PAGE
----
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Old 06-15-2009, 03:36 PM   #1 (permalink)
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Cool Exhaust-powered alternator by ThinGap Automotive

A company that goes by the name ThinGap has developed an exhaust-powered alternator. Pretty cool.

here's the linky; ThinGap Automotive

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Old 06-15-2009, 04:37 PM   #2 (permalink)
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Very interesting. No reason it can't work. VG could be incorporated to help keep generator RPM more constant to help with efficiency. I'll bet it ends up being one expensive alternator.

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Old 06-15-2009, 05:07 PM   #3 (permalink)
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Hm... that's funny - the last time I thought about something like this, I was told it wouldn't work... I didn't believe the people that told me that, but I never tried it either... guess I should have.

Either way, it's not a complex design... take the scroll (exhaust side) of a turbo, mate it to a generator from an old VW bug, and drive it off the exhaust gasses. Obviously, we need to size the scroll wheel and housing so that we can scavenge enough energy from the exhaust to keep the generator moving at a decent clip constantly, and there needs to be a bypass system to allow the excess exhaust gasses to bypass the scroll housing while maintaining a given speed.
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Old 06-15-2009, 05:22 PM   #4 (permalink)
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Tango Charlie -

I remember other threads talking about this, but I don't remember a specific manufacturer. Looks like a company to watch.

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Old 06-15-2009, 07:59 PM   #5 (permalink)
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Yeah, I searched "ThinGap", but didn't get any results. Figured it was discussed on a conceptual level at some time, but here's a company pursuing it. It sounds as if they've configured the alternator for the desired output at the higher speeds the turbo will drive it at.
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Old 06-15-2009, 08:07 PM   #6 (permalink)
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My idea was just the opposite of the belt driven turbo... two small centrifugally adjustable pulleys, with a belt/chain driven between them... the exhaust wheel spins up, and the pulleys gradually change gearing based on load and available torque generation.

I had originally thought about using a VNT from a Chrysler car for this, since they're capable of spooling at very low speeds, and holding full spool without over-boosting for a relatively long RPM range.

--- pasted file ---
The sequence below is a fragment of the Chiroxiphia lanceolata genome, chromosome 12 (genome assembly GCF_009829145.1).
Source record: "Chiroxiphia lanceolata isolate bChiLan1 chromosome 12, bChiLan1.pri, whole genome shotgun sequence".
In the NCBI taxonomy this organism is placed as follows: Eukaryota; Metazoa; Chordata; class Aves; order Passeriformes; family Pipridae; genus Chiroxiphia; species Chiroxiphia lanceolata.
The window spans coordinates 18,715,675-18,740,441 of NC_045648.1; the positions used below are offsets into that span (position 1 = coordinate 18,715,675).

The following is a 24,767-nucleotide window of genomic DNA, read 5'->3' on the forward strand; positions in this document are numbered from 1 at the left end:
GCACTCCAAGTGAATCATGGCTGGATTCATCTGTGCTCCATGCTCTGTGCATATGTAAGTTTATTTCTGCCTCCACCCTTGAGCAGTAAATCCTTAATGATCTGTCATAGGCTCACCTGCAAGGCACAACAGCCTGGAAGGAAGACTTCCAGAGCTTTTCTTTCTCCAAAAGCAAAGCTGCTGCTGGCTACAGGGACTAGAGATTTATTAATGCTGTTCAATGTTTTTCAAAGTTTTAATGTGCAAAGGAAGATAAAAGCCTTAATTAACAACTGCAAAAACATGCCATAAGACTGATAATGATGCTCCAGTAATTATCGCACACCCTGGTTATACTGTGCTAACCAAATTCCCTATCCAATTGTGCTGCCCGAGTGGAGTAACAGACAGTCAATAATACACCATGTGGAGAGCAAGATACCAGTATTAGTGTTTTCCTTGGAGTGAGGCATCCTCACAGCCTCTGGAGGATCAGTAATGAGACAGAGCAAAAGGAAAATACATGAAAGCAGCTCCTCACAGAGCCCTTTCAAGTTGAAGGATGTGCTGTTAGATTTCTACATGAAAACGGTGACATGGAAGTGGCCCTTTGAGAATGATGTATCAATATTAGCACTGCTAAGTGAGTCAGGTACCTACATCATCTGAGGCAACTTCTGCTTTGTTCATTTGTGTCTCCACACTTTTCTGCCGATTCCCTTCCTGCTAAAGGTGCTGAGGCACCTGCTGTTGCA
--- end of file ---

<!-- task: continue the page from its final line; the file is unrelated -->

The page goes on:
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Old 06-15-2009, 08:39 PM   #7 (permalink)
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Maybe what people were thinking of was this: Green Car Congress: TIGERS: Exhaust Gas to Electricity for Reductions in Fuel Consumption

Shouldn't be any need to mess with complicated mechanical linkages, just use electronics to control the alternator field current, and thus the amount of generation. At idle, no current, thus no load other than a bit of bearing friction.

Would be neat if it could be made dual-purpose, to function as alternator and turbocharger. Instead of a waste gate, you'd control boost by varying alternator load... So where's the aftermarket kit for my Insight?
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Old 06-15-2009, 08:43 PM   #8 (permalink)
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"Power recovery turbines"/ Turbo-compound, been used since the days of radial engines. This one on the left would recover about 600hp at takeoff (direct injection too):

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Old 06-15-2009, 10:34 PM   #9 (permalink)
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The problem with building something like this and they look like they took care of it, is the cooling and the lubrication of the alternator and that with the high speed of the turbo the alternator has to be built in such a way that it will not fly apart at 200,000 RPM seeing as how the turbo has to be built in such a way as it doesn't seize up as the metal bends and stretches out as it spins up to speed.
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Old 06-16-2009, 11:19 AM   #10 (permalink)
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My guess would be that they geared it down. Similarly to how Paxton Gears up their belt driven centrifugal superchargers. I did see the oil ports as well.

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